State v. Shabazz
In State v. Shabazz, 169 Vt. 448, 739 A.2d 666 (1999), the Court was presented with a challenge to jury instructions describing the crime of voluntary manslaughter.
The defendant, Bahiyod Shabazz, stabbed and killed a man during a failed robbery attempt. The testimony at trial varied as to the purpose of the robbery, but provided that the robber was seeking either crack cocaine or money.
After the robbery was in progress, a scuffle ensued, and the robber was disarmed and unmasked. The unmasking revealed that the robber was a person known to Shabazz, and the disarming revealed that the gun presented by the robber was in fact a toy.
The testimony at trial varied as to whether Shabazz stabbed the robber before or after discovering the gun was a toy. He was eventually charged with murder for the killing, but argued that his actions were in self-defense.
At the conclusion of the trial, the judge instructed the jury on the doctrine of self-defense, as well as on the lesser-included offense of voluntary manslaughter. He stated that there are three ways that the prosecution may prove the intent requirement of voluntary manslaughter-by proving "an actual intent to kill or an intent to cause great bodily harm or a wanton disregard that the likelihood that his acts would cause death or great bodily harm." Id. at 449, 739 A.2d at 667.
The trial judge in that case elucidated on the concept of wanton disregard, defining it for the jury as the condition where "the defendant actually knew . . . of the likelihood that his conduct might naturally cause death or great bodily harm, and nonetheless, engaged in the act." Id. at 450, 739 A.2d at 667.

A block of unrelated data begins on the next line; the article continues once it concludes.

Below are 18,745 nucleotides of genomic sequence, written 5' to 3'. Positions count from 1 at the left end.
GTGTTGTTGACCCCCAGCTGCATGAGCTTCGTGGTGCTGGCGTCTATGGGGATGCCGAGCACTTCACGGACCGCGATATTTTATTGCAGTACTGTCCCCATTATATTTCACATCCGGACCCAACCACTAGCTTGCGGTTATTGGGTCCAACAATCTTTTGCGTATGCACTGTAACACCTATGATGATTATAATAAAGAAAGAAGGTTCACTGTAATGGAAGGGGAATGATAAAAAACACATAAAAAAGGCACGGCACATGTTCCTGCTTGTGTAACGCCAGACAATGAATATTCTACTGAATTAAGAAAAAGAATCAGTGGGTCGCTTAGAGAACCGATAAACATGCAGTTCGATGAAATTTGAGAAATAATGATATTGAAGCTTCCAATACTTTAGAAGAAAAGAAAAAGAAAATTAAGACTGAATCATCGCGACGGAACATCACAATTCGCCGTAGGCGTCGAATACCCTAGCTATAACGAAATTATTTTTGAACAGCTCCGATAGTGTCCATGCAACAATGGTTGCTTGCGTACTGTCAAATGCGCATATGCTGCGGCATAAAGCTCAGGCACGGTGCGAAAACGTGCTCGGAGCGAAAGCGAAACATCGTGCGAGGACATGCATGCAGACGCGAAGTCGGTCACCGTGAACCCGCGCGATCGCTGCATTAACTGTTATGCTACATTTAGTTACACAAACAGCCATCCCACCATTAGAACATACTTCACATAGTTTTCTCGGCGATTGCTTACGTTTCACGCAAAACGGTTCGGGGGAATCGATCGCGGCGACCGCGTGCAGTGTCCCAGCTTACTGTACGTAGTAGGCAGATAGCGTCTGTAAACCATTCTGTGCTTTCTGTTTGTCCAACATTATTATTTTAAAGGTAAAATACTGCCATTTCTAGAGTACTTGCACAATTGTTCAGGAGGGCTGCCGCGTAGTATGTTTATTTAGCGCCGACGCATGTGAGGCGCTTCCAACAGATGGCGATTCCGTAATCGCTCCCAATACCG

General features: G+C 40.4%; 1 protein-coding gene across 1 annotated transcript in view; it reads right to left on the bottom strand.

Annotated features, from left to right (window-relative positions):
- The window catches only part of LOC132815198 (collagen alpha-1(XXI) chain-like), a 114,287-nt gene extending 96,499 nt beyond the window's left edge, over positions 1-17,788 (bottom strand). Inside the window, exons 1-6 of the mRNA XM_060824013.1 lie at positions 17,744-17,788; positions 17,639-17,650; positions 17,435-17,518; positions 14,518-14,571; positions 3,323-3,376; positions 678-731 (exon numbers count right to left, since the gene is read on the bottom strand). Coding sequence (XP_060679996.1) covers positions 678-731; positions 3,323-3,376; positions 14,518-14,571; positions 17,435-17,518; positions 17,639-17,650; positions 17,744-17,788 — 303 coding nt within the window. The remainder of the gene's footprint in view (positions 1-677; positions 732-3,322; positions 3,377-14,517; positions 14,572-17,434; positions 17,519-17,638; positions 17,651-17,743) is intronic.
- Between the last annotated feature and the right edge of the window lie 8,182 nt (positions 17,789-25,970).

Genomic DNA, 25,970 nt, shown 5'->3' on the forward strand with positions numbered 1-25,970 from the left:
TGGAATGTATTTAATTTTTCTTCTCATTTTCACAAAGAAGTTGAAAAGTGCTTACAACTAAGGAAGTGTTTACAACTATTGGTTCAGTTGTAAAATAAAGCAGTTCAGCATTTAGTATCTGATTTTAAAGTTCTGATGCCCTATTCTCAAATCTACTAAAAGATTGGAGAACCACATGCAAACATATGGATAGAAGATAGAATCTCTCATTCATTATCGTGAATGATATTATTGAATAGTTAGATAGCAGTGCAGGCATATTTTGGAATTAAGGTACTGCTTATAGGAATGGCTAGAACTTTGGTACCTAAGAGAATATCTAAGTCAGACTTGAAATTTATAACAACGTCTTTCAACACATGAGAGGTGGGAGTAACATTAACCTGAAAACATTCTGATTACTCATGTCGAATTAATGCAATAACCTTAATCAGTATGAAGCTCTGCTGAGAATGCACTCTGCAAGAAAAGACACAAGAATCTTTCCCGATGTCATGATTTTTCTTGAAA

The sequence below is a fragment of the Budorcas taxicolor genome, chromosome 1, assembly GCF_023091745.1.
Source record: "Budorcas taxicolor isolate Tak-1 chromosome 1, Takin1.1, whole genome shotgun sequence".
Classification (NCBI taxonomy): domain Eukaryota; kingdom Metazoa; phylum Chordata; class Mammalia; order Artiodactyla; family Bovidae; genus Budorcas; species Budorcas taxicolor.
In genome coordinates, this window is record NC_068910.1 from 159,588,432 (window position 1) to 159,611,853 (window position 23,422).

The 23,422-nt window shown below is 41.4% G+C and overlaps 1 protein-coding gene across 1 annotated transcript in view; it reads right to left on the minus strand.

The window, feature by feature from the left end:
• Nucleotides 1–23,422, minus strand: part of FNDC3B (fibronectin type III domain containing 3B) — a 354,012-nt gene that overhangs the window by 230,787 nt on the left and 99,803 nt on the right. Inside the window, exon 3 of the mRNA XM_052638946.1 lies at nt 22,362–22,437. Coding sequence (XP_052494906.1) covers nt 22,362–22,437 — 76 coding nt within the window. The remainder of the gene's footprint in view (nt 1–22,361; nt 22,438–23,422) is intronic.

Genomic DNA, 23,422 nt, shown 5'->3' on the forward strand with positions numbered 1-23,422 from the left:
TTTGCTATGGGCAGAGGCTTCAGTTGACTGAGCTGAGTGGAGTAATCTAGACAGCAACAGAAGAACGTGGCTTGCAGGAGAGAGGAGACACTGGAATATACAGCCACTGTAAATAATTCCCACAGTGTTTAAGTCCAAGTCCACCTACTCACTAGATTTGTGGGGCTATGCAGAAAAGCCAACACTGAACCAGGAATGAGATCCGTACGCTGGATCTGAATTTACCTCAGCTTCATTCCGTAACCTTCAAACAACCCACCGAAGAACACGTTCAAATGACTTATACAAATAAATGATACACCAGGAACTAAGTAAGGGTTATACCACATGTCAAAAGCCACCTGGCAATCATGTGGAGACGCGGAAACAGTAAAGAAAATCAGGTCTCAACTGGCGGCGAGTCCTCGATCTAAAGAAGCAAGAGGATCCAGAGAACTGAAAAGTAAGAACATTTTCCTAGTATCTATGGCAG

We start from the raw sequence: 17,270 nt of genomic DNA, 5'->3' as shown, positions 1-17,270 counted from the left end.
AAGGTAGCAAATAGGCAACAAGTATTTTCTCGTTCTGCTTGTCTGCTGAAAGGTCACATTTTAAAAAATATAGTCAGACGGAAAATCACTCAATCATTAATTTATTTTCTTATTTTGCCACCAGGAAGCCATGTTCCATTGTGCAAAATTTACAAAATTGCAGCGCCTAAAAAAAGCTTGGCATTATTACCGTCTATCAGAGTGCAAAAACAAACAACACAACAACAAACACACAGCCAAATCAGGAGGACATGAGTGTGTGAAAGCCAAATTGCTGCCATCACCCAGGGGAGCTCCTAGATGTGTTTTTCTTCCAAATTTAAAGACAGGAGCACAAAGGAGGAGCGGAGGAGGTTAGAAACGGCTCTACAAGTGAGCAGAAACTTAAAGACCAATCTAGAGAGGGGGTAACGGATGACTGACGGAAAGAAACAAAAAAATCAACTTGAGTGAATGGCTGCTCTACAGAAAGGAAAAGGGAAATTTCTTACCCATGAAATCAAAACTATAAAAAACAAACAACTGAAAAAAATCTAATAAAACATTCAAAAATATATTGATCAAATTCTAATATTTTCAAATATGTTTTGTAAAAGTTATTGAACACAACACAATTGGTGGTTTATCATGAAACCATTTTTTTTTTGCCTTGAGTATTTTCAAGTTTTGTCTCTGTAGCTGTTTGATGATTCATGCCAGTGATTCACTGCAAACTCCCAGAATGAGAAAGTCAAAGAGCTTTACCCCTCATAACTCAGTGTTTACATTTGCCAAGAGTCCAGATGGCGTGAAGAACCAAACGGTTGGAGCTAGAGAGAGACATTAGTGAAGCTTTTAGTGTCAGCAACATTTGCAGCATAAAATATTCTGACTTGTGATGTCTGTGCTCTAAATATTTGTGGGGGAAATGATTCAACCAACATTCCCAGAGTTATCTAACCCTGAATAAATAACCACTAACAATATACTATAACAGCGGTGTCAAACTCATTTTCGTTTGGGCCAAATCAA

He was subsequently convicted of voluntary manslaughter.
On appeal, Shabazz argued that the jury instruction was insufficient to support his conviction for voluntary manslaughter, as only involuntary manslaughter, and not voluntary manslaughter, may be premised on intent to kill implied from indifference to human life or intent to do serious bodily injury. Id. The Court disagreed, holding that the mens rea requirement for voluntary manslaughter could indeed be premised upon implied intent, and that "the better view of the phrase 'intent to kill' as used in the definition of voluntary manslaughter is that it serves as a short-hand description of the fuller definition of the mental state for second degree murder." Id. at 453, 739 A.2d at 669.
The Court described the "intent to kill" required for second degree murder as including actual intent to kill, and also "encompassing intent to do serious bodily injury as well as extreme indifference to human life." Id.
The Court held that there was no error in the jury instruction, and that it "properly delineated the three types of mens rea that would ordinarily constitute murder if not mitigated to voluntary manslaughter." Id. at 455, 739 A.2d at 670.